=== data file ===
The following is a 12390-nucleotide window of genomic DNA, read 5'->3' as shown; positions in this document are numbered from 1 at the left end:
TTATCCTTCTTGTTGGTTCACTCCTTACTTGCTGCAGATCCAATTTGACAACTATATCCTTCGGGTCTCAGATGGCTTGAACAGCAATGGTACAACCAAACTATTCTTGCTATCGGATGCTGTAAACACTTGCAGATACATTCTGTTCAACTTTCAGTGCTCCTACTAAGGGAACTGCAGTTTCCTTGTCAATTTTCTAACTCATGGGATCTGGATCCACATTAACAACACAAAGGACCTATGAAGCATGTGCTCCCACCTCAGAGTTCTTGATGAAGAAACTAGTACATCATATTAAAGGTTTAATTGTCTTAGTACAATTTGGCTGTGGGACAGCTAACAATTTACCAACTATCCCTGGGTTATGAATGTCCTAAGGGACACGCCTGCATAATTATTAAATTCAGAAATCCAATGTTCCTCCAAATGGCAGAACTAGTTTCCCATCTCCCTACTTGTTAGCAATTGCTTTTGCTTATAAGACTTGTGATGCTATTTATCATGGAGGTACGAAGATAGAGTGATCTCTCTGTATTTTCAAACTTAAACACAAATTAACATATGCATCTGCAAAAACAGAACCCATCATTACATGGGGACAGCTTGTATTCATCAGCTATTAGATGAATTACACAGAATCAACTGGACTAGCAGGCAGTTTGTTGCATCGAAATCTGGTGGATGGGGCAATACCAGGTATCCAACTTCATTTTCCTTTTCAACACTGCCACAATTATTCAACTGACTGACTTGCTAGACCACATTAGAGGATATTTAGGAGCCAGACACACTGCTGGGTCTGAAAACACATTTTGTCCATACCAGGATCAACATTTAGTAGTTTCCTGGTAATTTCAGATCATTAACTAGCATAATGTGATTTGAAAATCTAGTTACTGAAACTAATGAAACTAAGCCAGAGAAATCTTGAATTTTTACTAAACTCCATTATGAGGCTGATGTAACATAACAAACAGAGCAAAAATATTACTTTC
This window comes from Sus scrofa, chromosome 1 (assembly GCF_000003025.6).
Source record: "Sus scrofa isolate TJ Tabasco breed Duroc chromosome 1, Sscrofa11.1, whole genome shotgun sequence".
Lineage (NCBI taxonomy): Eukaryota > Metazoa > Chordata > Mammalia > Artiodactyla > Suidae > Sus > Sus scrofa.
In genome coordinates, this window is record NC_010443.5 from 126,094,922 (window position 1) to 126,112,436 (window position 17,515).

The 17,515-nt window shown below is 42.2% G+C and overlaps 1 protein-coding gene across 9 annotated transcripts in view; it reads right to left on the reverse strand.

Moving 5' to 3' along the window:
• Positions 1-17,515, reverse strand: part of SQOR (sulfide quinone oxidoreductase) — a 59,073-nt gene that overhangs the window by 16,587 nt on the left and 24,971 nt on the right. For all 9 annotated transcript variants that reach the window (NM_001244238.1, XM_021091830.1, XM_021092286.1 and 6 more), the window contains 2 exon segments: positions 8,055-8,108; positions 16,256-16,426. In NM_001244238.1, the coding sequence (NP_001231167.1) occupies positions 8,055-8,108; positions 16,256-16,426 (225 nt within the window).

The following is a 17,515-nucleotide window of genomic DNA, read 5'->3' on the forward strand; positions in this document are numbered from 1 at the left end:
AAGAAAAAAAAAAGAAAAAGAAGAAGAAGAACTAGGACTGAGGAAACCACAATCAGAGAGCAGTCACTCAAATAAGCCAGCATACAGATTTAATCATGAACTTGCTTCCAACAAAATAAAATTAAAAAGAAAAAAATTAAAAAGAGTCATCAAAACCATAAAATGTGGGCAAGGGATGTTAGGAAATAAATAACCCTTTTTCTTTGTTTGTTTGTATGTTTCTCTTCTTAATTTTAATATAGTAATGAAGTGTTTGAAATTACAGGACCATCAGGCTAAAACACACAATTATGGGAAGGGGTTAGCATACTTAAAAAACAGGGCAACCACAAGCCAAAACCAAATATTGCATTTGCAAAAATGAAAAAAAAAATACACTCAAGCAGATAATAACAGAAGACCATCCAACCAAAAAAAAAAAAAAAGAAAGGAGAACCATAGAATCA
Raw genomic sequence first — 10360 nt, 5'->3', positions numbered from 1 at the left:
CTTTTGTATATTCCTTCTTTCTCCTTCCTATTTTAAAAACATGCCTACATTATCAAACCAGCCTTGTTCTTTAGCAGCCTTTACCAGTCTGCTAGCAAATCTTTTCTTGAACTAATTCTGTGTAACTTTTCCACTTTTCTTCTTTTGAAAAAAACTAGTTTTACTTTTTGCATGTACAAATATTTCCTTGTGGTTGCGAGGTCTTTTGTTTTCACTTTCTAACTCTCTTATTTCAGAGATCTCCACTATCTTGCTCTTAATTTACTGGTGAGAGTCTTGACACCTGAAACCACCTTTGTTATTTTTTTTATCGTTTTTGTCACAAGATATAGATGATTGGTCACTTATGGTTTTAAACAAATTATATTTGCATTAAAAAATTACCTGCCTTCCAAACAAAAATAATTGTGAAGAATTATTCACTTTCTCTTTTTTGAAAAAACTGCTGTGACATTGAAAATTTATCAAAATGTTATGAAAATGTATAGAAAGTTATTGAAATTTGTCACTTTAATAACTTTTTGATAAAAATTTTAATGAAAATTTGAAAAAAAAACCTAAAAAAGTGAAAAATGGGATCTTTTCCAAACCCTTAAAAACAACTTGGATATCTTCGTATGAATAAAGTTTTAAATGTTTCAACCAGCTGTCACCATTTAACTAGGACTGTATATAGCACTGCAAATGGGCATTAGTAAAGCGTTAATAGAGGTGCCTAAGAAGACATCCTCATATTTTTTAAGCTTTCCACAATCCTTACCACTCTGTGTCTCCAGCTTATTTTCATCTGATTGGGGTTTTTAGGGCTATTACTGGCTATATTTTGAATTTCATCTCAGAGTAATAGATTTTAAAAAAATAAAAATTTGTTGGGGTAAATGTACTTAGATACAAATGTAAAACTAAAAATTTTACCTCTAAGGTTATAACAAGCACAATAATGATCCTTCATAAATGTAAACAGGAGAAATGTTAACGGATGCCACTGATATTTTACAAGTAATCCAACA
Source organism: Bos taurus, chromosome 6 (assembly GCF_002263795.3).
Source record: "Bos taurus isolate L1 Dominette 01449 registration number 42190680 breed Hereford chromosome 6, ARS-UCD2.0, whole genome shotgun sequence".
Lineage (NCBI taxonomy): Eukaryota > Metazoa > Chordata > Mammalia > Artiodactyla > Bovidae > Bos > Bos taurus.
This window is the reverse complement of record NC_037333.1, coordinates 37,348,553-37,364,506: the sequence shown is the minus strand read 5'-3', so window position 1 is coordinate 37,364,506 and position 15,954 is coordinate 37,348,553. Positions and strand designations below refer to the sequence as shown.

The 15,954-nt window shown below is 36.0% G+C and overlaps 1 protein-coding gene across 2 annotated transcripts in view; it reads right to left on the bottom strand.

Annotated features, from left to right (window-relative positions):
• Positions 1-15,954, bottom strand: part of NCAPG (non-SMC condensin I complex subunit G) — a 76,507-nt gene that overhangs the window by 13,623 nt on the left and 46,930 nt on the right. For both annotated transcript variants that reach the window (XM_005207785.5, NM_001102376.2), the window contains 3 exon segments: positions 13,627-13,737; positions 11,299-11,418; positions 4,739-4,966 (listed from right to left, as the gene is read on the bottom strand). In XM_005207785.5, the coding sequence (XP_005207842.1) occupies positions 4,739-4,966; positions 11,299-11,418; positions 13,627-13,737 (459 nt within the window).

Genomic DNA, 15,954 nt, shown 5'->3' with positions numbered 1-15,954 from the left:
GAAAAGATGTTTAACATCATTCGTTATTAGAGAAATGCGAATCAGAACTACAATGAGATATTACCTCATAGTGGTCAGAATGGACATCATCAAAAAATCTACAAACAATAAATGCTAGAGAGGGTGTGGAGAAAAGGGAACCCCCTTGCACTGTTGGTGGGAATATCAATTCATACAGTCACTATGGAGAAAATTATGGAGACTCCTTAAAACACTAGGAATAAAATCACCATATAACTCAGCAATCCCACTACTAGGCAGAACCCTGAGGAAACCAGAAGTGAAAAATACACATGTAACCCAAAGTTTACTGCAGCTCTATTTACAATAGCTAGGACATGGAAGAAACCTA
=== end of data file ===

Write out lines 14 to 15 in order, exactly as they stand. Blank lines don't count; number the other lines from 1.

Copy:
Source organism: Bos taurus, chromosome 6 (assembly GCF_002263795.3).
Source record: "Bos taurus isolate L1 Dominette 01449 registration number 42190680 breed Hereford chromosome 6, ARS-UCD2.0, whole genome shotgun sequence".